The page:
Las Vegas Sands announced that more than 9,000 workers would lose their jobs from its Macau construction site. The US casino operator has suspended development projects including four hotels in the Cotai Strip for up to six months. The under-pressure firm said it had raised US$2.14 billion to fund operations and was working with banks to arrange project financing.
The business-friendly conservative National Party swept to power in November 8 polls, ending nearly a decade in power for Helen Clark's centre-left Labour Party. National Party leader John Key, a former Merrill Lynch banker, said he would seek to form a coalition government.
The central bank raised its key interest rate by two percentage points to 15% to temper inflation, which at 25% is running at a near three-decade high. The country is reeling under an acute balance-of-payments crisis. The rate hike could signal that Pakistan is edging closer to an economic rescue package from the International Monetary Fund, which would have insisted on it raising rates to receive a bail-out.
The central bank cut reserve requirements from 10% to 8% to swell liquidity and opened a window to November 14, during which banks could move bond holdings around their books to avoid mark-to-market losses.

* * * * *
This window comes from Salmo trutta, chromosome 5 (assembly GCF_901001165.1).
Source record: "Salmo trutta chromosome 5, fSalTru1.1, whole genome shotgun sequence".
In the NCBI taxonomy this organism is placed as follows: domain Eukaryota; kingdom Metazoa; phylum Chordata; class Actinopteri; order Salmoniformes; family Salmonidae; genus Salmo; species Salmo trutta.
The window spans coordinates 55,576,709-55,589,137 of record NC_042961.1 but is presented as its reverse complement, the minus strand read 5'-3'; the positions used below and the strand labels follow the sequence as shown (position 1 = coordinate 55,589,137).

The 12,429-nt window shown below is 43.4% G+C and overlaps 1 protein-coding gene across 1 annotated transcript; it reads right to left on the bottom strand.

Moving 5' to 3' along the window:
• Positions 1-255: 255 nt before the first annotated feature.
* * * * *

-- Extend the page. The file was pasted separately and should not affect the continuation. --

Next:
The central bank cut its key interest rate for the fourth time in less than two months after the island posted its biggest decline in exports in almost four years. It cut the benchmark discount rate 25 basis points to 2.75%, reduced the secured loans rate to 3.125% and cut the unsecured loans rate to 5%. Exports dropped 8.3% year-on-year in October to US$20.81 billion.
Former president Chen Shui-bian was detained on suspicion of corruption and embezzlement during his eight years in power. Chen ruled from 2000 to May this year before stepping down. It is alleged he embezzled NT$14.8 million (US$447,000) from the government.
Former Thai prime minister Thaksin Shinawatra began looking for a new home base after British authorities revoked his tourist visa. The billionaire sought refuge in England after he was charged with corruption by Thai authorities this year dating to his time in office. He was subsequently found guilty of breaking conflict-of-interest laws over a property deal by his wife, Potjaman, and sentenced to two years in prison. Thailand's attorney-general has said he will seek Thaksin's extradition.
Sources: Financial Times; Wall Street Journal;South ChinaMorning Post.